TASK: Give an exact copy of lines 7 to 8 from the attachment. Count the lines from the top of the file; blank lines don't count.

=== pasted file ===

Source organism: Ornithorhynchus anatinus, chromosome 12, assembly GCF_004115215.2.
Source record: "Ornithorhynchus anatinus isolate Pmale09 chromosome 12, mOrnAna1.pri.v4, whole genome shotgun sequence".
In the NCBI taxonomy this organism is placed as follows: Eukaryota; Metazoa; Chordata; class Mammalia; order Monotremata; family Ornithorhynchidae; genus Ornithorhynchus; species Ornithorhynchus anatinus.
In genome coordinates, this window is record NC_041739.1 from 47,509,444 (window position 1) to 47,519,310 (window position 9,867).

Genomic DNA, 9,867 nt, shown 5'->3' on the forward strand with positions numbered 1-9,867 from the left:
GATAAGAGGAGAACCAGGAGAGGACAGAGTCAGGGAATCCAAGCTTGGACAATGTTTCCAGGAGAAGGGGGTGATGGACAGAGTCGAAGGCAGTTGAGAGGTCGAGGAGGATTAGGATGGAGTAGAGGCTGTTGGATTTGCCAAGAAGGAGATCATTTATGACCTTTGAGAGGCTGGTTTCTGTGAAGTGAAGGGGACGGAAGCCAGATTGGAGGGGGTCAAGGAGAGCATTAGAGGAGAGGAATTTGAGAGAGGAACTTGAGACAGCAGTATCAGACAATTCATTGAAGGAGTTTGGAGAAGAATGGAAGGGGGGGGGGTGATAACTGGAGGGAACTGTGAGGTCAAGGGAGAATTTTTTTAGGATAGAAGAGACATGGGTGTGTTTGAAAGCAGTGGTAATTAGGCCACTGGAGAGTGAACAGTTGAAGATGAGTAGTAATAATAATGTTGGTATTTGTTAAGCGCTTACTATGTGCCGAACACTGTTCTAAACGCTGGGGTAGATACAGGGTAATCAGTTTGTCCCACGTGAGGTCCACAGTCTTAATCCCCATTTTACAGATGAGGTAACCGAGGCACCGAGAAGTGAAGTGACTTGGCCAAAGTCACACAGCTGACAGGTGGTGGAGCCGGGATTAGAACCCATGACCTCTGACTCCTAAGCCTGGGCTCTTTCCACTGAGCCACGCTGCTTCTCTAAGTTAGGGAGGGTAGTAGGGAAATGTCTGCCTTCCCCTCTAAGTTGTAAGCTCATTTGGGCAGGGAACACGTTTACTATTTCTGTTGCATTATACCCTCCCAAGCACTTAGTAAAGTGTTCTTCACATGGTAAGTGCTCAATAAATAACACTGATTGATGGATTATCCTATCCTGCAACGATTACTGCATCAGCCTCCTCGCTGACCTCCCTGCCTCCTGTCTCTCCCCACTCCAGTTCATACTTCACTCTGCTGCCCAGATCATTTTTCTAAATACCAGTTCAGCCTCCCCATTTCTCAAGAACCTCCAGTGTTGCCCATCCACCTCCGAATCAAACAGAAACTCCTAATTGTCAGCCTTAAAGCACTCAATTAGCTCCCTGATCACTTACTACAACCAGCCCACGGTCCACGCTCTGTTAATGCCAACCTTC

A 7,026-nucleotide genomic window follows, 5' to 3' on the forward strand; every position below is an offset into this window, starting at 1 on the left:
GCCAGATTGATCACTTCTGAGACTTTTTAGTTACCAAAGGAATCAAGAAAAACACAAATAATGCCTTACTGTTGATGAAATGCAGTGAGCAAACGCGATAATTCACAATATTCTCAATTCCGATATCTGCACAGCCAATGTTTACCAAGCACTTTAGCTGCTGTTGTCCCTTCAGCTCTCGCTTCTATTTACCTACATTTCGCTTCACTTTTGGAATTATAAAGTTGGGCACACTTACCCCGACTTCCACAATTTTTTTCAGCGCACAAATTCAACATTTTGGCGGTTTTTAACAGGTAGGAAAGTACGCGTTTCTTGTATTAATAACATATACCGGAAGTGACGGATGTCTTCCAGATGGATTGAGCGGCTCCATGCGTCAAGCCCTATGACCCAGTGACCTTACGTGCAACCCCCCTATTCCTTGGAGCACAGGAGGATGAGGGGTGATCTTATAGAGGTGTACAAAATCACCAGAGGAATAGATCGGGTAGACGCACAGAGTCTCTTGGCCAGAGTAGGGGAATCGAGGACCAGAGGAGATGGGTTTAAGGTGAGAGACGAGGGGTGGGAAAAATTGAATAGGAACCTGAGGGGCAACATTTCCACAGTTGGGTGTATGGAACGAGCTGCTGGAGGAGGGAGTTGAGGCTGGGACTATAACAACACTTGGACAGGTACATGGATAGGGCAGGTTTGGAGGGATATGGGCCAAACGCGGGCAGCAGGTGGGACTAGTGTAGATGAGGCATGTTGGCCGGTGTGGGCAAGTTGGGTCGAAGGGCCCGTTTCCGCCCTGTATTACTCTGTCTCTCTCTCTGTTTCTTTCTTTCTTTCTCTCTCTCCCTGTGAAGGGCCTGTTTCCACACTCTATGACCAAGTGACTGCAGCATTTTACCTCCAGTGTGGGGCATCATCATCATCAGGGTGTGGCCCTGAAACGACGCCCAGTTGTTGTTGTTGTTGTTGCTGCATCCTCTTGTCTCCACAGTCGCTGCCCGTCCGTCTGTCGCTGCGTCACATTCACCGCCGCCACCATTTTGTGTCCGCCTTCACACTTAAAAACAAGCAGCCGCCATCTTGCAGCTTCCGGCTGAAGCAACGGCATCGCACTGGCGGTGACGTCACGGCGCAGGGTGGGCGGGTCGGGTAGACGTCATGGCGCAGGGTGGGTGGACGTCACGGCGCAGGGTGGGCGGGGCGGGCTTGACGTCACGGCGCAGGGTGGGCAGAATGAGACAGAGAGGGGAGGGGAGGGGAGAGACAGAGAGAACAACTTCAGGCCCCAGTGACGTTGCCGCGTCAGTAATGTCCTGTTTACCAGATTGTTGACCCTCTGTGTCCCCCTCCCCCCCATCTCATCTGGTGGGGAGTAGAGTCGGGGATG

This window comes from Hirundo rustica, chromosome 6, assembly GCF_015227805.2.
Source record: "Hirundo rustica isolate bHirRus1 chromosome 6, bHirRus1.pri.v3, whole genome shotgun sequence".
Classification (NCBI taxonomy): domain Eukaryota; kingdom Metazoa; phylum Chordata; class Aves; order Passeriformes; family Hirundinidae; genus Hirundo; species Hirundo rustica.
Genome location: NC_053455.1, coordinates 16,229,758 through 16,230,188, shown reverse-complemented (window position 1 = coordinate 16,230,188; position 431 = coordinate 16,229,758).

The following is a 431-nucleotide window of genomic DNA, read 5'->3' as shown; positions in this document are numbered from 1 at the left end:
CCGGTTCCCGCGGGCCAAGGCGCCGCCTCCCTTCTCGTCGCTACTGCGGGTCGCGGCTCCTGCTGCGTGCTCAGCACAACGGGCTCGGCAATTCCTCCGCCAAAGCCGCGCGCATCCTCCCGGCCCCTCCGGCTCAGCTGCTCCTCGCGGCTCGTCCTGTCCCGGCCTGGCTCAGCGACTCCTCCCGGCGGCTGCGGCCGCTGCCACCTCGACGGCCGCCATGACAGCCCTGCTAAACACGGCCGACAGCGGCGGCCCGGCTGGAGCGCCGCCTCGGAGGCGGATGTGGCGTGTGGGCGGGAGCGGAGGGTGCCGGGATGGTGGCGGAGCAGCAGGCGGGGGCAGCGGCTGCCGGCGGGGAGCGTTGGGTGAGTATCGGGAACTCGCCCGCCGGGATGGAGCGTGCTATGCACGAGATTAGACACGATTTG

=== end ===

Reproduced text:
A 7,026-nucleotide genomic window follows, 5' to 3' on the forward strand; every position below is an offset into this window, starting at 1 on the left:
GCCAGATTGATCACTTCTGAGACTTTTTAGTTACCAAAGGAATCAAGAAAAACACAAATAATGCCTTACTGTTGATGAAATGCAGTGAGCAAACGCGATAATTCACAATATTCTCAATTCCGATATCTGCACAGCCAATGTTTACCAAGCACTTTAGCTGCTGTTGTCCCTTCAGCTCTCGCTTCTATTTACCTACATTTCGCTTCACTTTTGGAATTATAAAGTTGGGCACACTTACCCCGACTTCCACAATTTTTTTCAGCGCACAAATTCAACATTTTGGCGGTTTTTAACAGGTAGGAAAGTACGCGTTTCTTGTATTAATAACATATACCGGAAGTGACGGATGTCTTCCAGATGGATTGAGCGGCTCCATGCGTCAAGCCCTATGACCCAGTGACCTTACGTGCAACCCCCCTATTCCTTGGAGCACAGGAGGATGAGGGGTGATCTTATAGAGGTGTACAAAATCACCAGAGGAATAGATCGGGTAGACGCACAGAGTCTCTTGGCCAGAGTAGGGGAATCGAGGACCAGAGGAGATGGGTTTAAGGTGAGAGACGAGGGGTGGGAAAAATTGAATAGGAACCTGAGGGGCAACATTTCCACAGTTGGGTGTATGGAACGAGCTGCTGGAGGAGGGAGTTGAGGCTGGGACTATAACAACACTTGGACAGGTACATGGATAGGGCAGGTTTGGAGGGATATGGGCCAAACGCGGGCAGCAGGTGGGACTAGTGTAGATGAGGCATGTTGGCCGGTGTGGGCAAGTTGGGTCGAAGGGCCCGTTTCCGCCCTGTATTACTCTGTCTCTCTCTCTGTTTCTTTCTTTCTTTCTCTCTCTCCCTGTGAAGGGCCTGTTTCCACACTCTATGACCAAGTGACTGCAGCATTTTACCTCCAGTGTGGGGCATCATCATCATCAGGGTGTGGCCCTGAAACGACGCCCAGTTGTTGTTGTTGTTGTTGCTGCATCCTCTTGTCTCCACAGTCGCTGCCCGTCCGTCTGTCGCTGCGTCACATTCACCGCCGCCACCATTTTGTGTCCGCCTTCACACTTAAAAACAAGCAGCCGCCATCTTGCAGCTTCCGGCTGAAGCAACGGCATCGCACTGGCGGTGACGTCACGGCGCAGGGTGGGCGGGTCGGGTAGACGTCATGGCGCAGGGTGGGTGGACGTCACGGCGCAGGGTGGGCGGGGCGGGCTTGACGTCACGGCGCAGGGTGGGCAGAATGAGACAGAGAGGGGAGGGGAGGGGAGAGACAGAGAGAACAACTTCAGGCCCCAGTGACGTTGCCGCGTCAGTAATGTCCTGTTTACCAGATTGTTGACCCTCTGTGTCCCCCTCCCCCCCATCTCATCTGGTGGGGAGTAGAGTCGGGGATG